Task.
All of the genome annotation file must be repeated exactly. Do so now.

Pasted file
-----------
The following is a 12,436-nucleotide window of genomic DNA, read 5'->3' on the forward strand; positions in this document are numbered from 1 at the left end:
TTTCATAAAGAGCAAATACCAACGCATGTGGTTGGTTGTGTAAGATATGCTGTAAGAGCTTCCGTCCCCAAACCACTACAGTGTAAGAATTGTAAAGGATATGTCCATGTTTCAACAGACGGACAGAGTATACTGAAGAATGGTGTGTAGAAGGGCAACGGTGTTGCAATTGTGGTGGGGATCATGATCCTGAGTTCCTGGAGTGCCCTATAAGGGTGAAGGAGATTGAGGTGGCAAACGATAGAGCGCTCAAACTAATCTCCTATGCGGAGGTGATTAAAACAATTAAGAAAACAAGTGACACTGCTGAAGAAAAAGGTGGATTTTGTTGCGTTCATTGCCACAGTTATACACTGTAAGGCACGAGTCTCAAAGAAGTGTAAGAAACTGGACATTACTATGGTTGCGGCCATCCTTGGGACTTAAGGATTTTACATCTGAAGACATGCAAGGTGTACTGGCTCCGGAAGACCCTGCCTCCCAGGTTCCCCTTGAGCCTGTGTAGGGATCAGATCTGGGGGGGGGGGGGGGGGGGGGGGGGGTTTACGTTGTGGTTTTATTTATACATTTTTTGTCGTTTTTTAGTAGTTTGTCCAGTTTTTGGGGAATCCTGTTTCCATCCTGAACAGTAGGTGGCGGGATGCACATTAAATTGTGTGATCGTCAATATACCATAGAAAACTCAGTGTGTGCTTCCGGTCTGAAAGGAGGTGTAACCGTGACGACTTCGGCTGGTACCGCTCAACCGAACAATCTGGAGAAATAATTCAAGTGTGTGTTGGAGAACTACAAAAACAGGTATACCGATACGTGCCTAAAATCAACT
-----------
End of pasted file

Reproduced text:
The following is a 12,436-nucleotide window of genomic DNA, read 5'->3' on the forward strand; positions in this document are numbered from 1 at the left end:
TTTCATAAAGAGCAAATACCAACGCATGTGGTTGGTTGTGTAAGATATGCTGTAAGAGCTTCCGTCCCCAAACCACTACAGTGTAAGAATTGTAAAGGATATGTCCATGTTTCAACAGACGGACAGAGTATACTGAAGAATGGTGTGTAGAAGGGCAACGGTGTTGCAATTGTGGTGGGGATCATGATCCTGAGTTCCTGGAGTGCCCTATAAGGGTGAAGGAGATTGAGGTGGCAAACGATAGAGCGCTCAAACTAATCTCCTATGCGGAGGTGATTAAAACAATTAAGAAAACAAGTGACACTGCTGAAGAAAAAGGTGGATTTTGTTGCGTTCATTGCCACAGTTATACACTGTAAGGCACGAGTCTCAAAGAAGTGTAAGAAACTGGACATTACTATGGTTGCGGCCATCCTTGGGACTTAAGGATTTTACATCTGAAGACATGCAAGGTGTACTGGCTCCGGAAGACCCTGCCTCCCAGGTTCCCCTTGAGCCTGTGTAGGGATCAGATCTGGGGGGGGGGGGGGGGGGGGGGGGGGTTTACGTTGTGGTTTTATTTATACATTTTTTGTCGTTTTTTAGTAGTTTGTCCAGTTTTTGGGGAATCCTGTTTCCATCCTGAACAGTAGGTGGCGGGATGCACATTAAATTGTGTGATCGTCAATATACCATAGAAAACTCAGTGTGTGCTTCCGGTCTGAAAGGAGGTGTAACCGTGACGACTTCGGCTGGTACCGCTCAACCGAACAATCTGGAGAAATAATTCAAGTGTGTGTTGGAGAACTACAAAAACAGGTATACCGATACGTGCCTAAAATCAACT